Play is the natural and spontaneous language of children; children of all races and cultures play. Play is fun, creative, expressive, and critical to healthy development. During play, children learn about the world around them, their own capacities and limitations, social rules, and it creates a bridge between fantasy and reality. In play, children interact with others in ways that express how they experience in new situations and in ways that rehearse new skills. In addition, children learn to communicate in play by showing others things that are too complicated to say.
“In play therapy, the play is a child’s conversation and the toys are their words.” – Garry Landereth
Play therapists believe that children are not yet developmentally able to gain insight from conversation the way that adults do; their ability to relate to abstract concepts is still immature. Play therapy is a way for children to bridge from their concrete world to that of the abstract concepts of emotions and thoughts about their world. Children communicate their emotions, problems, and distresses through play therapy often more effectively than using language. Using a play therapy room, the child can change behavior and mood through play with selected toys that have been placed in the room for a specific purpose.
Play Therapy then utilizes the healing power of play to resolve psychological difficulties in children and young people. In Play Therapy there are a variety of treatment methods – i.e. Child Centered Play Therapy, Cognitive Behavioral Play Therapy, Adlerian Play Therapy, Gestalt Play Therapy – all from different theories but still using one or more of the natural benefits of play. Play therapy differs from regular play because the therapist empowers the child to systematically address and resolve their own problems. During play therapy, children can confront what is bothering them in a fun and creative way that allows them to express their true thoughts and feelings in a manner best suited to their stage of development. Play therapy provides children a safe, emotional distance from their problems, often working in metaphor to make the subject less frightening.
Play therapy has been proven to be an effective, short term therapeutic approach (often 20 sessions or less). It has been documented over time and in current studies to be highly effective in resolving emotional strife displayed in the behaviors of children (www.A4PT.org). In this relatively short therapy experience children can learn to:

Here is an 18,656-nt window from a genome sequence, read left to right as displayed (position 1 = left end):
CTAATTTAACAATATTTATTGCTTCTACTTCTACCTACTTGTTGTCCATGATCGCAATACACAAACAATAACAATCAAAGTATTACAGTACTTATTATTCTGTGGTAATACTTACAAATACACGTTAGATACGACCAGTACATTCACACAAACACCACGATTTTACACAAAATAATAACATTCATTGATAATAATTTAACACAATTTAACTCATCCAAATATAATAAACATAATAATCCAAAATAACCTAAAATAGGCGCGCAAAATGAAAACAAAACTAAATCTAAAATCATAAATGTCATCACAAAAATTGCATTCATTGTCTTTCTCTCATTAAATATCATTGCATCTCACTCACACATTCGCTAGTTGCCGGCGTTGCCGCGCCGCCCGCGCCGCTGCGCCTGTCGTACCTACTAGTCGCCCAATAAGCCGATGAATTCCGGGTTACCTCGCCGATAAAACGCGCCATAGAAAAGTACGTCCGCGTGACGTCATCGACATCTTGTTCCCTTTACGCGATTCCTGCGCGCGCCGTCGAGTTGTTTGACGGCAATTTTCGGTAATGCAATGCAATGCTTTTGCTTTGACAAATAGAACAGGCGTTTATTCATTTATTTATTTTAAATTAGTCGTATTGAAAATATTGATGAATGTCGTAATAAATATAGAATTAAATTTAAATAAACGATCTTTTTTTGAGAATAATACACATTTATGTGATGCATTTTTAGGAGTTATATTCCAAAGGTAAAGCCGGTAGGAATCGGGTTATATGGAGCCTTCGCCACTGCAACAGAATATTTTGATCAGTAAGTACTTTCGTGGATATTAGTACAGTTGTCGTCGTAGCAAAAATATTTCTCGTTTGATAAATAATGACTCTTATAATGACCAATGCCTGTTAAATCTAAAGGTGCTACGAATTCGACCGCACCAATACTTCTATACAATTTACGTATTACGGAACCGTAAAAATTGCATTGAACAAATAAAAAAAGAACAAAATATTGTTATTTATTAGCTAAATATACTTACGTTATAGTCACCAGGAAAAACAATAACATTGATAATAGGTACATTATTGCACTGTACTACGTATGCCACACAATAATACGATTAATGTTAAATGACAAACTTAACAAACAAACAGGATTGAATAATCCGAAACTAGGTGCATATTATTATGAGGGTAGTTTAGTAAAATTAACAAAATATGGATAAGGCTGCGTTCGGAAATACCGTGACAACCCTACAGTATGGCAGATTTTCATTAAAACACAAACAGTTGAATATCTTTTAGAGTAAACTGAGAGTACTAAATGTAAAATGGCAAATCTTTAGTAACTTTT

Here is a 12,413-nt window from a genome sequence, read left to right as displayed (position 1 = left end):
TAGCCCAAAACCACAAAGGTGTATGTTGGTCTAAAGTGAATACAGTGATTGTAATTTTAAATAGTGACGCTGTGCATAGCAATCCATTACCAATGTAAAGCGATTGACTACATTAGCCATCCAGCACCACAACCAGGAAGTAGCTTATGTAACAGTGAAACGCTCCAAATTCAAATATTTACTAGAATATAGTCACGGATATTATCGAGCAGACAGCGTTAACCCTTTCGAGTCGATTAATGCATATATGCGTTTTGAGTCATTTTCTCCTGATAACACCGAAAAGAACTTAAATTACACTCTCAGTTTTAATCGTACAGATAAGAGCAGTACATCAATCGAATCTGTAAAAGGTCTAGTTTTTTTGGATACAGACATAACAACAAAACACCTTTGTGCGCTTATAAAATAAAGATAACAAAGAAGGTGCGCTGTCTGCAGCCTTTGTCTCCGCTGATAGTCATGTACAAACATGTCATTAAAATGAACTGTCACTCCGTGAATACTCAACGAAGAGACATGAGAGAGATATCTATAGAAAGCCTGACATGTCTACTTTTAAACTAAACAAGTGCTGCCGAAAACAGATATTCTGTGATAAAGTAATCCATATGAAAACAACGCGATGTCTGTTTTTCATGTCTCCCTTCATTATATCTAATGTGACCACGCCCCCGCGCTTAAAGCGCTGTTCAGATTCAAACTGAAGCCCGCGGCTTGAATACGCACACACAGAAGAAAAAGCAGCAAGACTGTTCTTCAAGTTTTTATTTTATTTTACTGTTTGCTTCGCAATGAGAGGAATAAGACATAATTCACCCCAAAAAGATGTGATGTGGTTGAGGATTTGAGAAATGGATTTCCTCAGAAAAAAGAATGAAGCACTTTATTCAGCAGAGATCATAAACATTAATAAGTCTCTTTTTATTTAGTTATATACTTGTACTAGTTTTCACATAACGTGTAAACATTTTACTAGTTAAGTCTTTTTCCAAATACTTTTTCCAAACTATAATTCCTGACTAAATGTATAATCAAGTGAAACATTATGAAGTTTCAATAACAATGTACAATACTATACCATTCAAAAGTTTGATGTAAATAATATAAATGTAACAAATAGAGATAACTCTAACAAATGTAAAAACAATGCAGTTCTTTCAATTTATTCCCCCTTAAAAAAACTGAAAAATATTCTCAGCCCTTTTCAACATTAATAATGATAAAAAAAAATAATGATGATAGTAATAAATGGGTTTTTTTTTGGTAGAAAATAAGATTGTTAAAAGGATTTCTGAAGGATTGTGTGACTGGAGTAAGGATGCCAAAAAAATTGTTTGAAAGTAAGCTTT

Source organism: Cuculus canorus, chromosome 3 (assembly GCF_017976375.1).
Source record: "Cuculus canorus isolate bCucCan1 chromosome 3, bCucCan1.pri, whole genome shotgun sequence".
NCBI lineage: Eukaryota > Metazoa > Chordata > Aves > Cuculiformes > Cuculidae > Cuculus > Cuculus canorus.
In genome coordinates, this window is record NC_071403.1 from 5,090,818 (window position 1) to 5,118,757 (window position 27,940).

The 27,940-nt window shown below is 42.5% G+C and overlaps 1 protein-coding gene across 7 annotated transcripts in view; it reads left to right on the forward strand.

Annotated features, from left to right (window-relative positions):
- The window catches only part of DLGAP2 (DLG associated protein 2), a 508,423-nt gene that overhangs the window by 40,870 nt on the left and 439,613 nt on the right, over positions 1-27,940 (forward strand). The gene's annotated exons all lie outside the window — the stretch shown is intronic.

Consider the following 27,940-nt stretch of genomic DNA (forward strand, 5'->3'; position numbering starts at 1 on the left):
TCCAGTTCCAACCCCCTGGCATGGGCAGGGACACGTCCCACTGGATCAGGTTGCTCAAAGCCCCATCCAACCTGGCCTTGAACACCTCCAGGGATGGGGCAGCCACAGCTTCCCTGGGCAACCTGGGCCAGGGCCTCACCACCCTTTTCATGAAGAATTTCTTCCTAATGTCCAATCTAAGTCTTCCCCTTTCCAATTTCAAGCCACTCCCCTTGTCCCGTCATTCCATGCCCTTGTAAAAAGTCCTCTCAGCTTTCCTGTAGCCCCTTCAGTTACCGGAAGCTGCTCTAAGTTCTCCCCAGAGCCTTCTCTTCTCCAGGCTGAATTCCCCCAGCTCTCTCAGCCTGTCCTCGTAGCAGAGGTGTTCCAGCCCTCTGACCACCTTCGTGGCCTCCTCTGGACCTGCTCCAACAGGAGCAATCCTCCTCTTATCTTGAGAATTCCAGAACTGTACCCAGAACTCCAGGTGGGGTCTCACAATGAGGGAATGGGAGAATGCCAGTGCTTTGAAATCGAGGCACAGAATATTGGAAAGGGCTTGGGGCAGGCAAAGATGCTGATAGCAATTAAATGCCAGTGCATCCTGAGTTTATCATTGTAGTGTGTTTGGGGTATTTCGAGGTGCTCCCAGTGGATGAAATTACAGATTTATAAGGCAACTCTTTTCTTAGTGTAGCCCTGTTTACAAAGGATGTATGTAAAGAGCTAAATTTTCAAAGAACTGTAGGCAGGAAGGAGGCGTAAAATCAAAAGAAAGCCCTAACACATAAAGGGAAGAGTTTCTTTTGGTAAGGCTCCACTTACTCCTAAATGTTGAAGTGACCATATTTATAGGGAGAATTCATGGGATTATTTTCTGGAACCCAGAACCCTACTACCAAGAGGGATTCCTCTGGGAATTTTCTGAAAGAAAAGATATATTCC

- Take responsibility for changing their behavior
- Feel mastery over their world
- Develop new and creative solutions to problems
- Develop respect and acceptance of themselves and others
- Safely experience and express a wider range of emotions
- Be empathetic to the thoughts and feelings of others
- Control their anger and manage anxiety
- Resolve trauma reaction
- Face their fears
- To employ new social skills and coping strategies
- Respect limits and boundaries
As is true for all treatment, in play therapy each child and young person is unique with individual needs; more serious and ongoing problems may take longer to resolve.
Play Therapy has been documented to be effective in situations of:
Trauma– A single situation such as a frightening event (911, Boston Marathon Bombing) dog attack, auto accident, or house fire; or multiple-event experience such as sexual abuse, domestic violence, emotional and physical abuse or neglect, foster care placement, natural disasters, military deployment, or war.
Adjustment problems – Life struggles resulting in anxiety and depression from divorce, remarriage, moving, new siblings, bullying, school adjustment, or losses of family members, friends, or pets.
Attachment and Adoption Adjustment Difficulties – Family system adjustment, grief and loss of family of origin, lack of emotional bonding in the first 3 years, mistrust of adults, emotional dysregulation.
Depression in childhood– Resulting in low self-esteem, confusion, low motivation, irritability, anger and aggression.
Anxiety Disorders – Inability to speak in public or in front of others (not family members), performance or social anxiety, separation anxiety, emotional dysregulation (i.e. tantrums and crying fits), and a lack of coping skills.